There is a sickness of apathy in the church.
It is caused by an extreme resting on Jesus’ work, so much so, that you do not work yourself. This would be at the kernel of the hyper-grace movement. “Jesus is an over-payment.” They say, meaning, He died not only for your sins, but also for your prosperity.
Get your good job, good health, and keep your family safe.
Jesus died so that you can have all of the things!
Hyper-grace puts very little emphasis on our sin. Those who preach it often misquote the bible to say this.
He died once and for all!
9 We know that Christ, being raised from the dead, will never die again; death no longer has dominion over him. 10 For the death he died he died to sin, once for all, but the life he lives he lives to God. 11 So you also must consider yourselves dead to sin and alive to God in Christ Jesus.
Sounds like a good and solid stance on hyper-grace to me, but if you continue reading Paul gives you a “therefore” verse meaning, this next part is connected!
12 Let not sin therefore reign in your mortal body, to make you obey its passions. 13 Do not present your members to sin as instruments for unrighteousness, but present yourselves to God as those who have been brought from death to life, and your members to God as instruments for righteousness. 14 For sin will have no dominion over you, since you are not under law but under grace.
Hyper-grace skips verses 12 and 13. “Let’s just move on to verse 14,” they say, “We are not under law but under grace.”
They seem to forget the verse about “not presenting your members to sin as instruments for unrighteousness”. Just word-of-faith-it up, meaning, lie to yourself that you are free and then through that lie (which hyper-grace people call faith) God will magically fill you up with grace…
Oh, and don’t read any further in the chapter! Please! Ignore the parts of Romans that speak on obedience.
15 What then? Are we to sin because we are not under law but under grace? By no means! 16 Do you not know that if you present yourselves to anyone as obedient slaves, you are slaves of the one whom you obey, either of sin, which leads to death, or of obedience, which leads to righteousness? 17 But thanks be to God, that you who were once slaves of sin have become obedient from the heart to the standard of teaching to which you were committed, 18 and, having been set free from sin, have become slaves of righteousness.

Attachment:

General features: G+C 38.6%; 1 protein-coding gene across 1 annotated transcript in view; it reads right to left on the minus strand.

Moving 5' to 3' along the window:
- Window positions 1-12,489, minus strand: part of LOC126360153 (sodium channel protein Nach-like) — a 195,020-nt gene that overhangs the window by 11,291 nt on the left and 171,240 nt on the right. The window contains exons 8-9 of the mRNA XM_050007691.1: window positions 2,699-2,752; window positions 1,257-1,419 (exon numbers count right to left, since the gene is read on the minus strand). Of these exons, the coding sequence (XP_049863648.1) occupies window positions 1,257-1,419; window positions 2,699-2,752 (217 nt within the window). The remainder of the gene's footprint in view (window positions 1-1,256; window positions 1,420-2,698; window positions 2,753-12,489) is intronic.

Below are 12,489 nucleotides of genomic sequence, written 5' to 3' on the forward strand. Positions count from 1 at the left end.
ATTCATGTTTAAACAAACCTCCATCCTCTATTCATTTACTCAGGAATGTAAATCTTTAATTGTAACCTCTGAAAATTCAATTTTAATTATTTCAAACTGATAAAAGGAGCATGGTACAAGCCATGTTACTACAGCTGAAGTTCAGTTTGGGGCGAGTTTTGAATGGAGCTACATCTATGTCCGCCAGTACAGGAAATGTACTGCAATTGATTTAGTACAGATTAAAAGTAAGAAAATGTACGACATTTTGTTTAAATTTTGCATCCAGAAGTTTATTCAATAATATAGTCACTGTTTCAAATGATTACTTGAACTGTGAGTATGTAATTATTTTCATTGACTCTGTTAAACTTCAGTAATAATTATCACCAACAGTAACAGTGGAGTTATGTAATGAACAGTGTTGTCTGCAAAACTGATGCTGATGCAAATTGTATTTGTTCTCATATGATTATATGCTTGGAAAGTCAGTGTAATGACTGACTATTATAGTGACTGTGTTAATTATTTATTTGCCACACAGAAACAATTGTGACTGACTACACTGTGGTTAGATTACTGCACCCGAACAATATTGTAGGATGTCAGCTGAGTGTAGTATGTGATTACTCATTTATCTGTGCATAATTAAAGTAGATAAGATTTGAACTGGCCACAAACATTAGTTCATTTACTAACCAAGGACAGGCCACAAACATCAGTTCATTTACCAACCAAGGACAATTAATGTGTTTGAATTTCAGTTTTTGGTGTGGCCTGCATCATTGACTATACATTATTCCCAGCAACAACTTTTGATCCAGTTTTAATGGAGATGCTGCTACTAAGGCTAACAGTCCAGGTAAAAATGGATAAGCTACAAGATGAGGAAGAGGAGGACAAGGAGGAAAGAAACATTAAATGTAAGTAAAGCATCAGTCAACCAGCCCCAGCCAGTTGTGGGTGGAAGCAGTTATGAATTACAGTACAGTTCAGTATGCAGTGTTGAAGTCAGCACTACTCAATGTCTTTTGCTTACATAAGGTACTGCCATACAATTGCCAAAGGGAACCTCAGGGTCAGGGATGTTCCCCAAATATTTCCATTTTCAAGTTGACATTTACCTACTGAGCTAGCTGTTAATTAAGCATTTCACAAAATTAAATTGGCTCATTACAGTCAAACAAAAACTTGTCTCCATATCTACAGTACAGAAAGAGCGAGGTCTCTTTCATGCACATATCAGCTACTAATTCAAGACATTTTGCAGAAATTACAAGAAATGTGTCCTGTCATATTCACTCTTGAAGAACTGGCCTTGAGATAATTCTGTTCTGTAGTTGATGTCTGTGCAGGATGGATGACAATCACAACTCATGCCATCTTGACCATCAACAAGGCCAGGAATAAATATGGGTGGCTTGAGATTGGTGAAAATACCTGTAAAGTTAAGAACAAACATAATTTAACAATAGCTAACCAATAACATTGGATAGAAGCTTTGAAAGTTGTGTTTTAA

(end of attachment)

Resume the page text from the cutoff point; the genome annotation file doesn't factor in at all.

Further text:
If you ignore the sinful parts of you, and how your members might become slaves to that sin, well, this leads to even more sin. You can lie all that you want, but in the end the judgment of God will ring true. Without His true grace which turns you away from sin, you will be neck deep in it.
You can’t produce fruits of the flesh and call yourself set free from the law? An orange tree produces oranges. What it produces is what it is.
If Jesus’ grace is meant to do it all, then what do you do? Sit in your chair and watch TV I guess. No need to do any good at all.
Resting on Jesus to this extent leads to apathy.
When I had left this movement, I had a final conversation with the leader of the house group. He went on and on about being, Christ conscious, which turns out is a New Age doctrine. He kept saying that I should remember the first touch of Jesus in your heart. Go back to that touch!
But I knew that I needed way more than ONE touch from Jesus. I need a daily relationship with Him. I need Him to judge me when I’m wrong and discipline me, to encourage me, and to consistently love me. I am a leaky, sick-hearted vessel in need of a Savior.
I responded to this house group leader, “But won’t this lead to apathy?”
He mustered up his charisma, “It leads to joy!”
But his joy was not the joy of the Lord. I knew very well where it led: apathy and then soon after that… depression.
He Cleanses Us from ALL Unrighteousness!
Another commonly misquoted verse is found in 1 John:
9 If we confess our sins, he is faithful and just to forgive us our sins and to cleanse us from all unrighteousness.
The infamous hyper-grace teacher Joseph Prince loves to misquote this verse. He always puts an emphasis on the word all, “… cleanse us from ALL unrighteousness!” Then he goes into this little bit, it’s very cute. He says something like, “Do you know what all means in Greek? It means ALL!”
And so he says that AAAALLLL of our sins–past, present, and future–are forgiven. So we only need to confess them ONCE! Because (remember) Jesus died ONCE FOR ALL! “Don’t be sin conscious but be Christ conscious!”
What does the next verse say?
10 If we say we have not sinned, we make him a liar, and his word is not in us.
Who are the “we”? Was it none-believers that John was writing to? He does include himself in that “we” right? Is he an unbeliever who needs to confess his sin ONLY ONCE, as Joseph Prince loves to proclaim?
John the apostle is saying that if he and fellow believers in Christ (this includes us) say we have no sin in us… we call Jesus a liar and His word is not in us. He writes this right after the verse concerning confession…
This means we must confess our sins over and over to the Lord. No amount of charismatic shouting can change this fact.